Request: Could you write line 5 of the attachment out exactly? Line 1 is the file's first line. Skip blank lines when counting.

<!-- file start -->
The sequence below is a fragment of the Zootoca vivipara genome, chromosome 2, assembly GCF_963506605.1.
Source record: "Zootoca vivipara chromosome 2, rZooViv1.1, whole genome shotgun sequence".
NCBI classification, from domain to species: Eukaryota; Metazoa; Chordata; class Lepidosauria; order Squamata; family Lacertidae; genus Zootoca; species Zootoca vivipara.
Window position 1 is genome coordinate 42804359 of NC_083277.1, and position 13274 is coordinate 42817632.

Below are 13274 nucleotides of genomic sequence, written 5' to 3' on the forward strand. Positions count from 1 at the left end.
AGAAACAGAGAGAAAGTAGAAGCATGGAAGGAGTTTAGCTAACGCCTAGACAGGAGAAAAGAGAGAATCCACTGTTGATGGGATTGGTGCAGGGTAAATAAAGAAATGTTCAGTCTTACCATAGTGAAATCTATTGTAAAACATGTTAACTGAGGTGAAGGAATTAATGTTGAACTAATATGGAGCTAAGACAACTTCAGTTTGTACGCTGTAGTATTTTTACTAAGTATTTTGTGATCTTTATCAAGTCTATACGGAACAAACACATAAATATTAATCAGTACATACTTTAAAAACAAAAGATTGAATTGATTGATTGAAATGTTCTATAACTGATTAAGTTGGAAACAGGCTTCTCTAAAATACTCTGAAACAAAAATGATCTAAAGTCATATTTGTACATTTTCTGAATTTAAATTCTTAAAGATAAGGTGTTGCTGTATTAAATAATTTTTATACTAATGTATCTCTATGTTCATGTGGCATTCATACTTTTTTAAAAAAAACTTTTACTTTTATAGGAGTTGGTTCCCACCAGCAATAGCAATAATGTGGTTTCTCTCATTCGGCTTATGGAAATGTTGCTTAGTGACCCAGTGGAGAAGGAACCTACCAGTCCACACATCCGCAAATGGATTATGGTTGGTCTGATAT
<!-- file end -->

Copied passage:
Below are 13274 nucleotides of genomic sequence, written 5' to 3' on the forward strand. Positions count from 1 at the left end.